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Thursday, May 26, 2016

Pat Kelly, Gamer Attitude - 8

Originally published Nov. 24, 2014
Pat Kelly needed to get to third in this May 1990 game and he got there with an athletic move around a tag, The Sumter Item wrote. He soon scored the winning run.

Afterward, Kelly's move to get to third drew praise from his manager, Ned Yost, according to The Item.

"Pat Kelly has that bulldog gamer attitude," Yost told The Item. "He's a winner and he's always going to do what it takes to win."

Kelly made that move in his second season as a pro. He went on to play in seven professional seasons, but he could never make the move to the majors.

Kelly's career began in 1989, signed by the Braves as an undrafted free agent out of Missouri State. He played his high school ball in Waukegan, Ill.

Kelly started with the Braves at rookie Pulaski. He hit .331 in 50 games there. He then moved to single-A Sumter for 1990, hitting .222, with 23 stolen bases.

He was praised for his defense in the season opener, with a diving stop. Kelly then picked up three hits in a May 1990 win for Sumter. He picked up another three hits in a July game.

That May, Kelly and teammate Gene Martin received notice from his hitting coach Ralph Rowe, according to The Item.

"Kelly was a backup infielder and Martin was the fifth outfielder when they came here," Rowe told The Item, "but they both keep getting better every day."

Kelly moved to high-A Durham and AA Greenville for 1991. He hit .271 between them. He then played 1992 largely at Greenville. He also got six games at AAA Richmond.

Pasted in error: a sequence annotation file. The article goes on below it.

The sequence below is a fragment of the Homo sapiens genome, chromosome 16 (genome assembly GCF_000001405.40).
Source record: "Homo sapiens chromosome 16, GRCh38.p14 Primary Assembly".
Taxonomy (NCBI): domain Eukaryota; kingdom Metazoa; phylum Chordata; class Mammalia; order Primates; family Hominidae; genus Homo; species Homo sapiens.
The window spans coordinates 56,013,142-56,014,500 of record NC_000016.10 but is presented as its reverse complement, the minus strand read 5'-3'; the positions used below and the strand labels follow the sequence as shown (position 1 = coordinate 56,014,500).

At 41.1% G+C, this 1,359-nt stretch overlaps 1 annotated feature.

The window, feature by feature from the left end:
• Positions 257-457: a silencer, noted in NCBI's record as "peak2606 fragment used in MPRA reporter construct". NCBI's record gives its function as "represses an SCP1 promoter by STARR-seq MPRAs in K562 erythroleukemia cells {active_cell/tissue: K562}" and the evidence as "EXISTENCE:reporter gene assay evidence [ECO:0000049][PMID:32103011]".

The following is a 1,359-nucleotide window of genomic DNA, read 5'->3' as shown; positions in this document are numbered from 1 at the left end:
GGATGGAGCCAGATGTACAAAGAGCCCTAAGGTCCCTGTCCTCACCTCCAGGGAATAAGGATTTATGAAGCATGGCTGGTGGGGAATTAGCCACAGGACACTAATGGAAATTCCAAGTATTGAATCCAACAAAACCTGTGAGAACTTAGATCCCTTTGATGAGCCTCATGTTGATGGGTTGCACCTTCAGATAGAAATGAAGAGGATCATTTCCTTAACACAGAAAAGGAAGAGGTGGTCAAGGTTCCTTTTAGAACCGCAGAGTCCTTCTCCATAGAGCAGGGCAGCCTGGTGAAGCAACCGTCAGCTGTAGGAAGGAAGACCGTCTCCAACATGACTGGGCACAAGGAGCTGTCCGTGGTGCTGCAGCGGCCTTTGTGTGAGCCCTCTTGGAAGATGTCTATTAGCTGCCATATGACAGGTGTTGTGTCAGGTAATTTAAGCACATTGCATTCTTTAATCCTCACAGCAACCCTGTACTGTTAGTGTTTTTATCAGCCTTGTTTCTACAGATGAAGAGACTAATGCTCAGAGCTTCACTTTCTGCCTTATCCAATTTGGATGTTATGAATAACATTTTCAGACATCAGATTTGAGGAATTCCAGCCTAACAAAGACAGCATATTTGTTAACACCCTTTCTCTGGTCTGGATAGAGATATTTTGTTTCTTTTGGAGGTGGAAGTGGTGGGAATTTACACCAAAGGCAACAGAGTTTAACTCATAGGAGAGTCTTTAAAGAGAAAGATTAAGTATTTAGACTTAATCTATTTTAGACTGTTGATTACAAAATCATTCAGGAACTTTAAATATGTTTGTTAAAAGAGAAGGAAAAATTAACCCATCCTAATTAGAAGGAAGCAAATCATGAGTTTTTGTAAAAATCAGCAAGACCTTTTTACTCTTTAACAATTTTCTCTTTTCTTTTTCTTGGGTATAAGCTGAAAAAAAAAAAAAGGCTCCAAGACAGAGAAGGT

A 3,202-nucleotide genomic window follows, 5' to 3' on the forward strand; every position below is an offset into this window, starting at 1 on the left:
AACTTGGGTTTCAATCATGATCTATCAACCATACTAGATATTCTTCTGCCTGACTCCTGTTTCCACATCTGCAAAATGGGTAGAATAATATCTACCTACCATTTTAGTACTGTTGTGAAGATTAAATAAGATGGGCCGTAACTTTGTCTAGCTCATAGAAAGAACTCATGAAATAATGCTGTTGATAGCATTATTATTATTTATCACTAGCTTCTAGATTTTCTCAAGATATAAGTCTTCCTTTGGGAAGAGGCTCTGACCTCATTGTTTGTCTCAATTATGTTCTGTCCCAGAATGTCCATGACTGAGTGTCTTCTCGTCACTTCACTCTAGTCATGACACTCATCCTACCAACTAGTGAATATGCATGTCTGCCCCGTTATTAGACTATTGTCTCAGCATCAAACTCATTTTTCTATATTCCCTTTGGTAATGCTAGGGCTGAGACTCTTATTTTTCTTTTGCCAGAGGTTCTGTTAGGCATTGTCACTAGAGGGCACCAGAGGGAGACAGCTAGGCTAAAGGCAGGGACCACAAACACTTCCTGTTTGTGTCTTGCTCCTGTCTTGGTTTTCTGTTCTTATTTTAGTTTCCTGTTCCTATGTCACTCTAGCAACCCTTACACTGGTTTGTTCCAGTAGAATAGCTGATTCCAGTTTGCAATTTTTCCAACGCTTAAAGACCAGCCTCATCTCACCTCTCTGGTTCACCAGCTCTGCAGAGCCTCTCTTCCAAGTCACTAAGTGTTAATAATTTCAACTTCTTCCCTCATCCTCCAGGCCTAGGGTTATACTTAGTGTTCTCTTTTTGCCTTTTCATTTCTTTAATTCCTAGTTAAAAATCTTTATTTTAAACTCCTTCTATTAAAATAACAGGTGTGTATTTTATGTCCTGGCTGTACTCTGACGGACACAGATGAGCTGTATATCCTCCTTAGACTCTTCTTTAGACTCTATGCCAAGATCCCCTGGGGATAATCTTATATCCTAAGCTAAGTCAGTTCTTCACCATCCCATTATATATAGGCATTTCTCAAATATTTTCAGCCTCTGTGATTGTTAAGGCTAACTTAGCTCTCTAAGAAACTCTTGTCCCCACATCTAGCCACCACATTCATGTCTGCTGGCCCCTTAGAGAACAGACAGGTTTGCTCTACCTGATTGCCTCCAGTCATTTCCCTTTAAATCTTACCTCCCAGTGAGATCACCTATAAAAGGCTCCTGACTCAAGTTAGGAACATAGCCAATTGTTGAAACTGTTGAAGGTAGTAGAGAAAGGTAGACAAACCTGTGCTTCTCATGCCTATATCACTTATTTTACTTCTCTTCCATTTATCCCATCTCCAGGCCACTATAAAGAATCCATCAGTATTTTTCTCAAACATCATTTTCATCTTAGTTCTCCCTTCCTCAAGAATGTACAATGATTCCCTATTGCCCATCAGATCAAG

Kelly made Richmond exclusively in 1994. In 75 games there, he hit .270. He started 1995 back at Richmond but moved to the Blue Jays system part way into the year.

He played with the Blue Jays at AA Knoxville and AAA Syracuse. In 88 games in all that year, he hit just .207. It was his final season as a pro.

Kelly has since returned to the Chicago area. In 2014, he served as a security guard and lunch monitor at Libertyville High School. He spoke to the school's student publication Drops of Ink in October 2014 and he recounted life in the minor leagues.

"It was like being in a bubble. You don’t think about a lot of things besides baseball… When you are playing baseball every day and fans are coming out to watch you, you kind of lose touch with the real world," Kelly told the publication. "I enjoyed it though because I felt like I was always getting better the more I practiced and played."

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